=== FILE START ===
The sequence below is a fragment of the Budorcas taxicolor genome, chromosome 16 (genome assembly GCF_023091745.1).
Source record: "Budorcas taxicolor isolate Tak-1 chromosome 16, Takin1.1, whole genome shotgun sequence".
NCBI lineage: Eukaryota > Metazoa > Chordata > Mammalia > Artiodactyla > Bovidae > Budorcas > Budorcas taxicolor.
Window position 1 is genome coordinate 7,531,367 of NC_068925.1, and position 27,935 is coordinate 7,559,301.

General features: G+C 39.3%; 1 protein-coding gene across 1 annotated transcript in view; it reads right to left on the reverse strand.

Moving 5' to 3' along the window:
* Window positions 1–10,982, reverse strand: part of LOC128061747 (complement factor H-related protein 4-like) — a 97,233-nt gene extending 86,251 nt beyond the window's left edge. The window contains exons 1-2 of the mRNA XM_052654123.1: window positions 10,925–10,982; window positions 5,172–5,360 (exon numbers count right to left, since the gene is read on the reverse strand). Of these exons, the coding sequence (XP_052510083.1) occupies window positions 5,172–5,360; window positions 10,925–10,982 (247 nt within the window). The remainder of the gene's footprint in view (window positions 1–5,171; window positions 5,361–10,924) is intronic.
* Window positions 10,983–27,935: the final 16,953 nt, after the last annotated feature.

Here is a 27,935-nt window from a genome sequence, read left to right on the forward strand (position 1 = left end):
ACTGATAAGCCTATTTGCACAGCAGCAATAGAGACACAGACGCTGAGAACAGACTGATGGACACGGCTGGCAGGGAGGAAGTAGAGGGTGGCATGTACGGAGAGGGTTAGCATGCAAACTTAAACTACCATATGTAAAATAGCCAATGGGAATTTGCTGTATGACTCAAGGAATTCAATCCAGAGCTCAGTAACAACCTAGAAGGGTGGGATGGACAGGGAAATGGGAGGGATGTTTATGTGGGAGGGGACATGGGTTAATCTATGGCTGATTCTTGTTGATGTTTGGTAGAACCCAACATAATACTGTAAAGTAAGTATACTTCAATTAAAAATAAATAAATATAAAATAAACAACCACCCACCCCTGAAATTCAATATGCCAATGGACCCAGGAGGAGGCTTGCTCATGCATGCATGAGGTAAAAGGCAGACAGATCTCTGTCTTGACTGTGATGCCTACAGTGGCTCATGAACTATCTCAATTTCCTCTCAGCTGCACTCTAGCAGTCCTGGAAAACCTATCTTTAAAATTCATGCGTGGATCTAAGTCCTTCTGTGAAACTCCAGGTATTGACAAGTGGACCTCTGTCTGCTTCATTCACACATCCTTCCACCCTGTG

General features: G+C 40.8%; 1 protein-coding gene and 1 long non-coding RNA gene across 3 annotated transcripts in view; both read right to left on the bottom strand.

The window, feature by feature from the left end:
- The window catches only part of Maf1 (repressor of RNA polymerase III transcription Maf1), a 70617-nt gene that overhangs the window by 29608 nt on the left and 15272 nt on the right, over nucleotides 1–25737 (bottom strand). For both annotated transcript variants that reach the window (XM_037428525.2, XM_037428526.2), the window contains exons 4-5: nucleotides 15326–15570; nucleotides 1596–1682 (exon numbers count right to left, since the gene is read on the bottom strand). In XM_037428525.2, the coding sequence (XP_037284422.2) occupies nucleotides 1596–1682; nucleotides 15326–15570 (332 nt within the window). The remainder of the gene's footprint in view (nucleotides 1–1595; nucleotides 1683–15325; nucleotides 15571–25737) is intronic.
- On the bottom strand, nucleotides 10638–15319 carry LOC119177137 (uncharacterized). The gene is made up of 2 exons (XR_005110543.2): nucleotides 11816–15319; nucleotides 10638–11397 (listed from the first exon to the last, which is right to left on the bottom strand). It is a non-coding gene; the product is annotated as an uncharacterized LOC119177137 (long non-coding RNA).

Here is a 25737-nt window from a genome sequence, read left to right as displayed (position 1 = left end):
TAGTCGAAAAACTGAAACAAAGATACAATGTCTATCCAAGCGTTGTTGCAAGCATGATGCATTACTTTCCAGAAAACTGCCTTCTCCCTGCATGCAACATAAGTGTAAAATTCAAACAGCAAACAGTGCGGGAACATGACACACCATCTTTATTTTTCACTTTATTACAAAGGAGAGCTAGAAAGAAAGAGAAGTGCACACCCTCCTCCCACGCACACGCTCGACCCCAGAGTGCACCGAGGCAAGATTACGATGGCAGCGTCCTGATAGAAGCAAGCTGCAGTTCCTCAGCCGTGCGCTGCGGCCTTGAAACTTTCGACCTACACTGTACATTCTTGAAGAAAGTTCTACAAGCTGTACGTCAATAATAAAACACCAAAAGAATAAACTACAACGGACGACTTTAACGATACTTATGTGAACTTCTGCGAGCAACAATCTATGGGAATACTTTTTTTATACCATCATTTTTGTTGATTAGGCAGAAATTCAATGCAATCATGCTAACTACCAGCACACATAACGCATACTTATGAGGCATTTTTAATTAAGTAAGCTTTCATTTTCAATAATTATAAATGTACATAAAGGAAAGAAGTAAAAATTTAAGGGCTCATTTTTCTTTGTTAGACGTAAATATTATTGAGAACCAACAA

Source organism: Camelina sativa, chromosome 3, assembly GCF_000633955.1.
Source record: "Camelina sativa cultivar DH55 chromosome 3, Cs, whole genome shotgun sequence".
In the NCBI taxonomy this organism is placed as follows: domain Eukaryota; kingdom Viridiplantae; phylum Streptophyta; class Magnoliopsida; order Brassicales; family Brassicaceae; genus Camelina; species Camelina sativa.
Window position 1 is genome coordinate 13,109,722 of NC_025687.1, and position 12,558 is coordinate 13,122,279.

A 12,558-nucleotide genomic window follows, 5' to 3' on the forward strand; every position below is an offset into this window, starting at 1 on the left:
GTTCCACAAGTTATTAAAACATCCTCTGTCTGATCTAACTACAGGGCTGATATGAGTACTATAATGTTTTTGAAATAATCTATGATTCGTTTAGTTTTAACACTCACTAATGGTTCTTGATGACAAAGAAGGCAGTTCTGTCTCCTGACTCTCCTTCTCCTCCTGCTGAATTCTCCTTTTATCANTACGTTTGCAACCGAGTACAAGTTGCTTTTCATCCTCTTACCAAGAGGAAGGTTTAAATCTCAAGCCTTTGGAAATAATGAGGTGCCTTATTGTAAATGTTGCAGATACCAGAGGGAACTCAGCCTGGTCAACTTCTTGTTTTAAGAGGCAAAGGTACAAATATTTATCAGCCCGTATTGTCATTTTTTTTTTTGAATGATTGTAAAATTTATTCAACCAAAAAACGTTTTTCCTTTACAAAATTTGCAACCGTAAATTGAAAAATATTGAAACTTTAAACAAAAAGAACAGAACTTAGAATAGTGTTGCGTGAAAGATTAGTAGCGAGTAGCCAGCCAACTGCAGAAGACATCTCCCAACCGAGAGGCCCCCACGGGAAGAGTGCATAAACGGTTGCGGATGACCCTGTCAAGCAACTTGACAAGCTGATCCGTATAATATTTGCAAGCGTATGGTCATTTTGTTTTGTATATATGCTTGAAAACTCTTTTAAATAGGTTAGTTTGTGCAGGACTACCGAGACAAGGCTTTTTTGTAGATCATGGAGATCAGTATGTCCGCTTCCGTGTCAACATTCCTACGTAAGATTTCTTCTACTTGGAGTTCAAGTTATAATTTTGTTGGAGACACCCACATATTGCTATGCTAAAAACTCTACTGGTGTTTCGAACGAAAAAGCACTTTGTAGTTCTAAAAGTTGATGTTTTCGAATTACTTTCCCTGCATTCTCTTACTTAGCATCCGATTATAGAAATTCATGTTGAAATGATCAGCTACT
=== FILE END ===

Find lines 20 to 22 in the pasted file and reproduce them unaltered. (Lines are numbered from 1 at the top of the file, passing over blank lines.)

Window position 1 is genome coordinate 13,109,722 of NC_025687.1, and position 12,558 is coordinate 13,122,279.

A 12,558-nucleotide genomic window follows, 5' to 3' on the forward strand; every position below is an offset into this window, starting at 1 on the left:
GTTCCACAAGTTATTAAAACATCCTCTGTCTGATCTAACTACAGGGCTGATATGAGTACTATAATGTTTTTGAAATAATCTATGATTCGTTTAGTTTTAACACTCACTAATGGTTCTTGATGACAAAGAAGGCAGTTCTGTCTCCTGACTCTCCTTCTCCTCCTGCTGAATTCTCCTTTTATCANTACGTTTGCAACCGAGTACAAGTTGCTTTTCATCCTCTTACCAAGAGGAAGGTTTAAATCTCAAGCCTTTGGAAATAATGAGGTGCCTTATTGTAAATGTTGCAGATACCAGAGGGAACTCAGCCTGGTCAACTTCTTGTTTTAAGAGGCAAAGGTACAAATATTTATCAGCCCGTATTGTCATTTTTTTTTTTGAATGATTGTAAAATTTATTCAACCAAAAAACGTTTTTCCTTTACAAAATTTGCAACCGTAAATTGAAAAATATTGAAACTTTAAACAAAAAGAACAGAACTTAGAATAGTGTTGCGTGAAAGATTAGTAGCGAGTAGCCAGCCAACTGCAGAAGACATCTCCCAACCGAGAGGCCCCCACGGGAAGAGTGCATAAACGGTTGCGGATGACCCTGTCAAGCAACTTGACAAGCTGATCCGTATAATATTTGCAAGCGTATGGTCATTTTGTTTTGTATATATGCTTGAAAACTCTTTTAAATAGGTTAGTTTGTGCAGGACTACCGAGACAAGGCTTTTTTGTAGATCATGGAGATCAGTATGTCCGCTTCCGTGTCAACATTCCTACGTAAGATTTCTTCTACTTGGAGTTCAAGTTATAATTTTGTTGGAGACACCCACATATTGCTATGCTAAAAACTCTACTGGTGTTTCGAACGAAAAAGCACTTTGTAGTTCTAAAAGTTGATGTTTTCGAATTACTTTCCCTGCATTCTCTTACTTAGCATCCGATTATAGAAATTCATGTTGAAATGATCAGCTACT